This chart is basically showing how much it reduces premature death, so lower is better and it starts out on the far side. On this side is basically taking a hundred percent and saying that this is the standard and then says as you start doing more and more running and jogging, How much do you reduce premature death?

Now if you look at this you might notice that especially if you look at the top chart but basically there’s like two changes there’s only one change like there’s the people who don’t want it all and then there’s the people who run after that and the first one is thought once or twice a week, the second point is for three times a week four times a week, five time a week etc.

But these people are running in the first group or the second group are running only once or twice a week for under an hour, 151 minutes actually, and they’re getting just as much benefit as people who are running several hours a week, five times a week, at high speeds.

Cardiorespiratory Fitness is Essential

So I didn’t know to understand this because I also knew from another study that basically compares how healthy you are with your cardiorespiratory system. So your cardiorespiratory system is comparing your lung power, how well your heart moves, how well your veins are transporting oxygen, how well your cells are transporting or converting that oxygen into energy. So looking at the health of this whole system I knew that basically the healthier your cardiorespiratory system is, the longer you’re going to live.

Here’s another study that shows this. This has four quintiles of how healthy people are in their cardiorespiratory system, and you can see that again, the premature death drops the better your cardiorespiratory fitness is. So the second quartile is living longer than the first quartile, the third quartile is longer than the four quartiles is even longer still, and they have a different category of variant for the elite, which is the top 2.5%, and they live longer than everyone else.

This really confused me, because if I am saying that you can just have to exercise once or twice a week, do a run for maybe 20 or 30 minutes, that will give you all the benefits of longevity and health, but at the same time you should be super cardiorespiratory fit, it doesn’t feel like 20 to 30 minutes is the same thing.

I spent half a year trying to work out how both of these things could be true: that it’s a good idea all you really need to do is run once or twice a week for a certain amount of period, but yet also you should be as healthy as you possibly could to get as much benefit as you can.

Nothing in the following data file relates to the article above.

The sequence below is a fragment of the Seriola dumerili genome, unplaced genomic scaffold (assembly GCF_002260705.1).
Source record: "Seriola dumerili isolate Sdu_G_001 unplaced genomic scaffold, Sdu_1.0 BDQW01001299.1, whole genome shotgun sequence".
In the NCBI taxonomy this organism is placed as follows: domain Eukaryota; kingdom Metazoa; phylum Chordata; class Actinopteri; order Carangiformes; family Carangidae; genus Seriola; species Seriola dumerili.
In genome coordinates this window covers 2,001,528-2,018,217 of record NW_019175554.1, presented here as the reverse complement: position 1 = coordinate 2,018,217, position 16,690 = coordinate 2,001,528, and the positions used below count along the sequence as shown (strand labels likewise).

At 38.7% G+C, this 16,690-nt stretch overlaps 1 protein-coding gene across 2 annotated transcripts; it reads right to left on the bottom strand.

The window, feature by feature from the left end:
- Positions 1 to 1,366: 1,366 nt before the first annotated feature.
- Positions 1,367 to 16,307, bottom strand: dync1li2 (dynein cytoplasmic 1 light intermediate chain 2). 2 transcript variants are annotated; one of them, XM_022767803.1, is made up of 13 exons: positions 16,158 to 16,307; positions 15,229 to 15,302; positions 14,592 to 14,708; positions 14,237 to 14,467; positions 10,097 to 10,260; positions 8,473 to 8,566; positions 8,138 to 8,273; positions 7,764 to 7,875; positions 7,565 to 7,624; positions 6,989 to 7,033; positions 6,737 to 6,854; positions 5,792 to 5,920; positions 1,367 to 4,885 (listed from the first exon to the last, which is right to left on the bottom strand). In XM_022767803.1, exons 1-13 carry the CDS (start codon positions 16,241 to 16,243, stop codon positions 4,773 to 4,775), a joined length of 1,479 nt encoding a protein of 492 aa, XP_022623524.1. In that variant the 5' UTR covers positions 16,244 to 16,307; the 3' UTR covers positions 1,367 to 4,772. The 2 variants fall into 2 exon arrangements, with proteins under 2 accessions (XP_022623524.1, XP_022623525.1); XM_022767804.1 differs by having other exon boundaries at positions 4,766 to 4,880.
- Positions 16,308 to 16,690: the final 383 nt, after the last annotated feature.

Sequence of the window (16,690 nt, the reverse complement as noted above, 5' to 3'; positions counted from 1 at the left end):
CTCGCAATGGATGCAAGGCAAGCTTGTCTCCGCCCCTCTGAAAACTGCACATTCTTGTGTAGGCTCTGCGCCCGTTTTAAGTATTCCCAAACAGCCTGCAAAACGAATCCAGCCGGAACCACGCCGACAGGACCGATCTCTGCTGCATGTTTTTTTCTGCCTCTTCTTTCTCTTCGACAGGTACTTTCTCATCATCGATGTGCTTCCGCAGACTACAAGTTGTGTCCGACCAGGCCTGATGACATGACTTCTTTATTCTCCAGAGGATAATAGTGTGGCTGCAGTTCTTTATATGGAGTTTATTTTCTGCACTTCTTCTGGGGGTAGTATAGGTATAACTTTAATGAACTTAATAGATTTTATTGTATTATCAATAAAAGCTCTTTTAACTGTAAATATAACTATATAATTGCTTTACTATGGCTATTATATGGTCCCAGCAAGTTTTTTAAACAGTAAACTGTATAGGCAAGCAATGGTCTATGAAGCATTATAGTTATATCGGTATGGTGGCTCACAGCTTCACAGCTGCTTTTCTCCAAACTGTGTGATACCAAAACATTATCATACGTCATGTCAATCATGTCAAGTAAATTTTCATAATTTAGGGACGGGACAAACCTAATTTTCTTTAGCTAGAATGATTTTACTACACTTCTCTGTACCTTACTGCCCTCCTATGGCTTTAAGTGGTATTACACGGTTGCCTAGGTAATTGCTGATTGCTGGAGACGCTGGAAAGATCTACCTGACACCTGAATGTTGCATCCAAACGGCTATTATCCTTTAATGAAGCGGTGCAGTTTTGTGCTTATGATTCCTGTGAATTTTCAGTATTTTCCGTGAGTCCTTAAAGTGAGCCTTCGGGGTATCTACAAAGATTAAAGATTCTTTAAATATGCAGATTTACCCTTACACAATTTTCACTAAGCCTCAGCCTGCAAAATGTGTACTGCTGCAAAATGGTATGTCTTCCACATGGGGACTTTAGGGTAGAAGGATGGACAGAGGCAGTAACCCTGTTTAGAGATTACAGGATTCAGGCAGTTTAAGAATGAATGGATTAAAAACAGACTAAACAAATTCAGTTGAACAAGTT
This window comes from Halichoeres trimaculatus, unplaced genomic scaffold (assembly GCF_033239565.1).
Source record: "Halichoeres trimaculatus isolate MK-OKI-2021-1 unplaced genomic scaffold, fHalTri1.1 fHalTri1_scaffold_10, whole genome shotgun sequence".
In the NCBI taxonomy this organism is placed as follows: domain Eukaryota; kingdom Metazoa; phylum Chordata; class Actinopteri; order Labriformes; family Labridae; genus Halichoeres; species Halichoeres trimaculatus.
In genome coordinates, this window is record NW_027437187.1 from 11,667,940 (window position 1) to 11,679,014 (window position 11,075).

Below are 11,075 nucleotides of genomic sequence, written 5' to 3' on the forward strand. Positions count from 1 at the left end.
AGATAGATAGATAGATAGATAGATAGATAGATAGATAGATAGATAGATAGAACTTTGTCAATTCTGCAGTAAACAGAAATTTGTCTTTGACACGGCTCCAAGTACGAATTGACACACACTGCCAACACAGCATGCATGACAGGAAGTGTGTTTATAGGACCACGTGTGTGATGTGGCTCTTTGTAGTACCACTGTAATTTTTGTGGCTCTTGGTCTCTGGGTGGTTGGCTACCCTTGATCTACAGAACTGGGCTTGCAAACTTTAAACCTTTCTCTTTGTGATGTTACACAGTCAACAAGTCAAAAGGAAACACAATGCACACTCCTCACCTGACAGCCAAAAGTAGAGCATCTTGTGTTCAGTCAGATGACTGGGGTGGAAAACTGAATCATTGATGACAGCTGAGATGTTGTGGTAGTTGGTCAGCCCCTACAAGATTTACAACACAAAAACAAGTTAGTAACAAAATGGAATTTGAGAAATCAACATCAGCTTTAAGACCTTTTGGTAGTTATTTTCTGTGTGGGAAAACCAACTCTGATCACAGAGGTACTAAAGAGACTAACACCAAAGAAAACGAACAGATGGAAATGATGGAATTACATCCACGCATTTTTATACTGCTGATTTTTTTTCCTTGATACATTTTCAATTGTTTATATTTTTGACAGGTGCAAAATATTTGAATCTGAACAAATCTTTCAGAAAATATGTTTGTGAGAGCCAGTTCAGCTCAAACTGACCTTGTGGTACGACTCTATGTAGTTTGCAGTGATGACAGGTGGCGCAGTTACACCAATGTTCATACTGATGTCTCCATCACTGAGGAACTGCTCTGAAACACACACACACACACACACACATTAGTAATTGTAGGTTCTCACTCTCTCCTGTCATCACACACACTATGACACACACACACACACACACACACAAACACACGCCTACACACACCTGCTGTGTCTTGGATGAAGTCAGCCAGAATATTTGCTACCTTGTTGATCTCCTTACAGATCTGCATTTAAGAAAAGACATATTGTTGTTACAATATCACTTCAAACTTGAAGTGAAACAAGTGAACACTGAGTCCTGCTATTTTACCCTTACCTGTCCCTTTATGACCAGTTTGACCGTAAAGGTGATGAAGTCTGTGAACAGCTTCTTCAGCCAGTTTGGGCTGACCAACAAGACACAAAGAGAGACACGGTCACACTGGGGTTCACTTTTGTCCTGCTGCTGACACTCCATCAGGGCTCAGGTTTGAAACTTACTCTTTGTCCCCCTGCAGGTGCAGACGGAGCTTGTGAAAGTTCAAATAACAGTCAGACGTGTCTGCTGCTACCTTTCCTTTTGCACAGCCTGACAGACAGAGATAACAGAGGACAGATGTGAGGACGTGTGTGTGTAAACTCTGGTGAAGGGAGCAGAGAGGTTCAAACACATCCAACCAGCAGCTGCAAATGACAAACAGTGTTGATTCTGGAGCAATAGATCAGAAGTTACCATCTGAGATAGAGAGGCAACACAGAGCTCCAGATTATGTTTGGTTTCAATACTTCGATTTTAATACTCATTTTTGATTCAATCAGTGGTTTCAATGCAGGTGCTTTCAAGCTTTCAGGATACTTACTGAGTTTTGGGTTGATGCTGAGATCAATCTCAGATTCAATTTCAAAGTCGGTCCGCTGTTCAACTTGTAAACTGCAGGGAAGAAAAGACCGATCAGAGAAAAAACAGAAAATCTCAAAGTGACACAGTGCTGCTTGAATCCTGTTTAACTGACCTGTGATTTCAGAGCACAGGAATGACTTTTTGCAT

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So, after about half a year of reading additional studies and trying to understand, I found a study by three Australian researchers. And as I mentioned, the cardiorespiratory system measures your entire system from the air you breathe into the energy you get to your cells, and they took a specific look at the cells so they looked at the mitochondria that you have in each of your cells and each of your cells, the mitochondria is a little organelle inside the cell that then converts oxygen and sugar into the energy that powers your body,

It powers your brain, it powers your lungs, it powers your muscles, and they looked at basically how doing aerobic exercise affects your mitochondria. They found that basically, if you just measure the total amount of time that you work, the total amount of time that you’ve done aerobic exercise, assuming that you’re exercising at least once every week, that the relationship is just basically linear.

So the more time you put in, whether in one week or over several weeks, the more cardiorespiratory fitness you gain, because your body increases the number of mitochondria that you have.

Continuous Exercise is the Path to Lifelong Health

So the interesting part about it is the unit here is arbitrary units. AU  for the training volume along the bottom basically says they made up something, and what they made up is they said this is just basically the total time that you spent exercising up to that point continuous exercise.

So if someone trains, say, seven times a week versus someone who trains, let’s say, one time a week, the difference between their exercise and gain is the person who trains seven times a week gets fitter seven times as fast,